Former U.S. Marine Amir Hekmati, released by Iran in a prisoner swap last weekend, arrived home Thursday after more than four years in jail in the Islamic Republic where he faced the death sentence at one point.
Hekmati 32, touched down in a private jet at the airport in his hometown of Flint, Michigan and stepped on to a small red carpet on the tarmac.
"I am happy to finally be home. It's been a very long road, a very long journey. Unfortunately, many people have traveled this road with me," he told reporters.
Hekmati was arrested while visiting family in Iran in 2011 and was accused of being a U.S. spy, a charge his relatives and the United States deny. He was sentenced to death the following year, but that was commuted to a 10-year prison term.
He was one of five Americans released to coincide with the lifting last weekend of economic sanctions against Iran in return for curbs on Tehran's atomic program. The White House offered clemency to seven Iranians who were convicted or facing trial in the United States.
Hekmati said Thursday that he was "healthy, tall and with my head held high."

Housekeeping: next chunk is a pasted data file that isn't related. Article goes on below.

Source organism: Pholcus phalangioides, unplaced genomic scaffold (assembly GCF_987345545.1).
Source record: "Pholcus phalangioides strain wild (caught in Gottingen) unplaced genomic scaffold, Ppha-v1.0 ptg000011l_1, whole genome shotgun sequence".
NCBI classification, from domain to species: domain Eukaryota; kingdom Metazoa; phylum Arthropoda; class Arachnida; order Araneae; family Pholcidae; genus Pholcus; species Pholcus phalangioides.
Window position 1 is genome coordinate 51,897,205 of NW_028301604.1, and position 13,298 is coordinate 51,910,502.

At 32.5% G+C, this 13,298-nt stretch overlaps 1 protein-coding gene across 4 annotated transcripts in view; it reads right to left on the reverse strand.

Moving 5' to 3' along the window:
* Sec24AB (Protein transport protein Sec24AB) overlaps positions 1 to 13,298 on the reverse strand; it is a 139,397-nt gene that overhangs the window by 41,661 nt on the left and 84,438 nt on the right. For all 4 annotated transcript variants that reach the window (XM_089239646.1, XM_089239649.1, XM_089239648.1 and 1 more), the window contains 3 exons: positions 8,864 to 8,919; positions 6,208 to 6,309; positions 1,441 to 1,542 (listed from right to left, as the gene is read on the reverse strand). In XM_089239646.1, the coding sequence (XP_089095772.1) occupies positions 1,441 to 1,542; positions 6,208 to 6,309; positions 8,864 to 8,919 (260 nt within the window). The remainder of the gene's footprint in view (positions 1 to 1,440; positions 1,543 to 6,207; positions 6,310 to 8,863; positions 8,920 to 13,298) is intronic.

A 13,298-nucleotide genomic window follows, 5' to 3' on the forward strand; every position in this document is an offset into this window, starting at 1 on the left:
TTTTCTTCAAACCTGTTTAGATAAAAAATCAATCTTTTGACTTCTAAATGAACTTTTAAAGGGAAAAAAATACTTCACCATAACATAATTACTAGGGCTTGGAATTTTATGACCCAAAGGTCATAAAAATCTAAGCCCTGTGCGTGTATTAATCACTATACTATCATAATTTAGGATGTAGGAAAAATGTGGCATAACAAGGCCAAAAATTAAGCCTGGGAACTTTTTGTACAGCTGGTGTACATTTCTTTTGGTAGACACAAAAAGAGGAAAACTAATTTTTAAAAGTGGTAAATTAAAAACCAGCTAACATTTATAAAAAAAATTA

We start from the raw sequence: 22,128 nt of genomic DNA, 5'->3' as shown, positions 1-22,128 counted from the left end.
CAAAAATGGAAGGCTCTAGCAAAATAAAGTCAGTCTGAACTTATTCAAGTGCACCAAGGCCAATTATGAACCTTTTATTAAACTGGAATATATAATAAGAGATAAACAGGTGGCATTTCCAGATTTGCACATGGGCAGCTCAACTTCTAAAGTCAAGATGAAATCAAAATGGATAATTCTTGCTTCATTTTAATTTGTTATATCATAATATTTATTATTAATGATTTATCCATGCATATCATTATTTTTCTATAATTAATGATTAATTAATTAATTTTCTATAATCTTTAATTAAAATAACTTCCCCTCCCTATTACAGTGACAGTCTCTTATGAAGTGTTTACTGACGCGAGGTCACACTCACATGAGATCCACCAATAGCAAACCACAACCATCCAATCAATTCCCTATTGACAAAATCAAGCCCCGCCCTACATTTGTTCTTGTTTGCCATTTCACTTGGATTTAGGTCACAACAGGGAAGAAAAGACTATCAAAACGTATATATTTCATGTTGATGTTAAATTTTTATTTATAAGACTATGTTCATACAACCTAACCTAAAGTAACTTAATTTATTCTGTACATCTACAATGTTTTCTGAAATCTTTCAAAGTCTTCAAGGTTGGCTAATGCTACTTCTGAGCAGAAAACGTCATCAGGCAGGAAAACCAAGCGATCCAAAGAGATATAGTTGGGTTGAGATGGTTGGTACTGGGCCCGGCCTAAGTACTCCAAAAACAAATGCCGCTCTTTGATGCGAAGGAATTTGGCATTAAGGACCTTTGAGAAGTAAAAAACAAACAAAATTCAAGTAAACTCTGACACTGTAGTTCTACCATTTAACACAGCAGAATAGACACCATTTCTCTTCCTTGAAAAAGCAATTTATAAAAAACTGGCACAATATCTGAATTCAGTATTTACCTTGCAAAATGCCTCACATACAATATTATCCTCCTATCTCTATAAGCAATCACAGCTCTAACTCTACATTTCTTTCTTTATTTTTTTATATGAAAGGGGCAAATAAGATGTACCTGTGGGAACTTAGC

The son of Iranian immigrants, Hekmati went to high school in Flint, a rust belt town now struggling with a water contamination crisis.
"It's great to be back in Flint, my hometown. I love this city. I love its people. They have been so good to me and my family and we are very grateful," Hekmati said.
Another former prisoner in Iran, Christian pastor Saeed Abedini, 35, was set to arrive in Atlanta and then fly to Asheville, North Carolina, Thursday to be reunited with members of his family over the next several days, his wife told Reuters.
Abedini, a naturalized U.S. citizen of Iranian origin, will now spend time at a religious retreat in North Carolina associated with evangelist Billy Graham.
Abedini was sentenced to eight years in prison in 2013 after being accused of harming Iran's national security by setting up home-based churches in Iran.